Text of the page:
[4] Noble, Safiya. Algorithms of Oppression. New York: NYU Press, 2018.

On Tue, Feb 2, 2021 at 8:29 AM leo selvaggio <leo.selvaggio at gmail.com>
wrote:

> ----------empyre- soft-skinned space----------------------
> Hello all!
>
> Thank you Empyre for welcoming me into your digital space and to
> Renate and Tim for inviting me. In many ways, my practice and its
> concerns echo that of Ben Grosser, whose work has helped shaped my own
> thinking on the matter of social media discourse.
>
> As a little bit of an intro to my practice, I have been working with
> the idea that the working model of personal identity, specifically in
> the face of a globalized and digital world, has shifted dramatically
> from one of personal authorship to that of distributed authorship for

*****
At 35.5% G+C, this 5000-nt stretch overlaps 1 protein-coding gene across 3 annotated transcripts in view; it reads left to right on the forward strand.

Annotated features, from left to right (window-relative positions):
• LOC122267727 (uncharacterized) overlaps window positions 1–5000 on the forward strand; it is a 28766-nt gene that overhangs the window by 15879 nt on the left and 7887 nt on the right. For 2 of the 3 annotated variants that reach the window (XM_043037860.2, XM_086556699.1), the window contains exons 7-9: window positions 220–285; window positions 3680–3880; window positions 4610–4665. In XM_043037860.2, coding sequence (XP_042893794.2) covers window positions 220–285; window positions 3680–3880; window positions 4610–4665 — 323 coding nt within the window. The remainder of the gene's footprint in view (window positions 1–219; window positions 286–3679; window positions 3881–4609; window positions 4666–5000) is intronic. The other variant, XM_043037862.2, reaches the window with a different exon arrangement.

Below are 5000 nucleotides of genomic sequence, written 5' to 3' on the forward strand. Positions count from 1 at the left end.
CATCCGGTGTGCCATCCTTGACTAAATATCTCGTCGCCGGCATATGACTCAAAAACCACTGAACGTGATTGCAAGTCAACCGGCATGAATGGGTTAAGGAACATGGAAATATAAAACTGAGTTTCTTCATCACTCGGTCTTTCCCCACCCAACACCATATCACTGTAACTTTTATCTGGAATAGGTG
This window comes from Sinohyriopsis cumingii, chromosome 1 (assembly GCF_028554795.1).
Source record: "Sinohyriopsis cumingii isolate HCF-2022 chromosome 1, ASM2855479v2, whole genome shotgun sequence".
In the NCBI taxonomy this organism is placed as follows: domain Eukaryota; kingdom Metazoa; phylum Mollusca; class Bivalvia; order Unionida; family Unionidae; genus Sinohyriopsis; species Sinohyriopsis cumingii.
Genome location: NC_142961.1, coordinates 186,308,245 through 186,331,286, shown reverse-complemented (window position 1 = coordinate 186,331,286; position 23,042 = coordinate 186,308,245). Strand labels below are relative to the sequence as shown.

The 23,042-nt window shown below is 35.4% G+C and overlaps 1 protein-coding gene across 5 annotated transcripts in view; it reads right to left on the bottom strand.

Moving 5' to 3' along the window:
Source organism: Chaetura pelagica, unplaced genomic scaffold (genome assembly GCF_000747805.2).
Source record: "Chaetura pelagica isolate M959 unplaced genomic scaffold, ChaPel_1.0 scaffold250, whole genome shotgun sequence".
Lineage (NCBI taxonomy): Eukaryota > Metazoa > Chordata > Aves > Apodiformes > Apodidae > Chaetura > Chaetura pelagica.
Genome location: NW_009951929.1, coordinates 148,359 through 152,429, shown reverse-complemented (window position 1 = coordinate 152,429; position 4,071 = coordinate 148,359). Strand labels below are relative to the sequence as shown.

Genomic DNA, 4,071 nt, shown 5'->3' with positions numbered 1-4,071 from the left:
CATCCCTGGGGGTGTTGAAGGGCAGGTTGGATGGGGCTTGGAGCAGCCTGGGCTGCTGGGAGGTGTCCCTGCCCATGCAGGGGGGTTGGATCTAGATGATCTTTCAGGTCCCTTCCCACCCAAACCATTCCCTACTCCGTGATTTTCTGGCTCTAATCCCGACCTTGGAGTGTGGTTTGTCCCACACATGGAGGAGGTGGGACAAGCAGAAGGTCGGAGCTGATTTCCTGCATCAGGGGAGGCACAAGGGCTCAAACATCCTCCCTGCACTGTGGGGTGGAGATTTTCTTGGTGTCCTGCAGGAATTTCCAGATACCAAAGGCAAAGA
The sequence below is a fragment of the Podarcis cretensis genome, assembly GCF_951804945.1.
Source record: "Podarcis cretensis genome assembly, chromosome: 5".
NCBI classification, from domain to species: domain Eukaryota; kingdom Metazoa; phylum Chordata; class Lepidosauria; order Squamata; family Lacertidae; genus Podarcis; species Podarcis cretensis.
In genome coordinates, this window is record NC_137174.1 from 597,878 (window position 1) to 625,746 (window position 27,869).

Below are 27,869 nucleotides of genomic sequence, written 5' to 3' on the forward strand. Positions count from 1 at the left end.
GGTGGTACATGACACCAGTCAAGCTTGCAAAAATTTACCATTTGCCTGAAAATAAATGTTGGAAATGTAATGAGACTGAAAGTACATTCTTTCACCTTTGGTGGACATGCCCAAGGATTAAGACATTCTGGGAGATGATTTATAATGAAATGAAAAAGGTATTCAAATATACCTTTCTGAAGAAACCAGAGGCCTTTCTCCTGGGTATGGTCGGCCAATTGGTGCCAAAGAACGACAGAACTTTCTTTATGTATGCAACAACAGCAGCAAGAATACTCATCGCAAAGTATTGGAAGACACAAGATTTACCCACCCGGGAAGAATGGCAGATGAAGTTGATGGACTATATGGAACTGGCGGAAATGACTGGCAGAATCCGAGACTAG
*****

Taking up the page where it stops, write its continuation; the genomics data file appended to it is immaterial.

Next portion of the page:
> about 8 years now. This was spurred by observing the performance and
> curation of identity for the consumption of others on social media
> platforms like Facebook, Tumblr, Instagram, etc. Inspired by the
> open-source methodologies of distribution, I launched a now defunct
> project in 2012 called YouAreMe.net. The web-based project posted the
> user name and password for a variety of my social media accounts so
> that people could be “me” online as if my digital identity were a
> kernel program that I was giving others access to work on, improve,
> and share back with me. This project began my creative research into
> this idea of identity as tangible material that can be hacked and
> manipulated by others. We have real-world examples of this in Twitter
> doxing, in which hundreds if not thousands of people can imprint a
> negative association (for better or for worse) onto a person so much
> so that it overpowers and replaces the individuals’ ability to assert
> their own identity. Throw in all the marketing algorithms that Ben and
> Renate have described earlier and it's plain enough to see that who we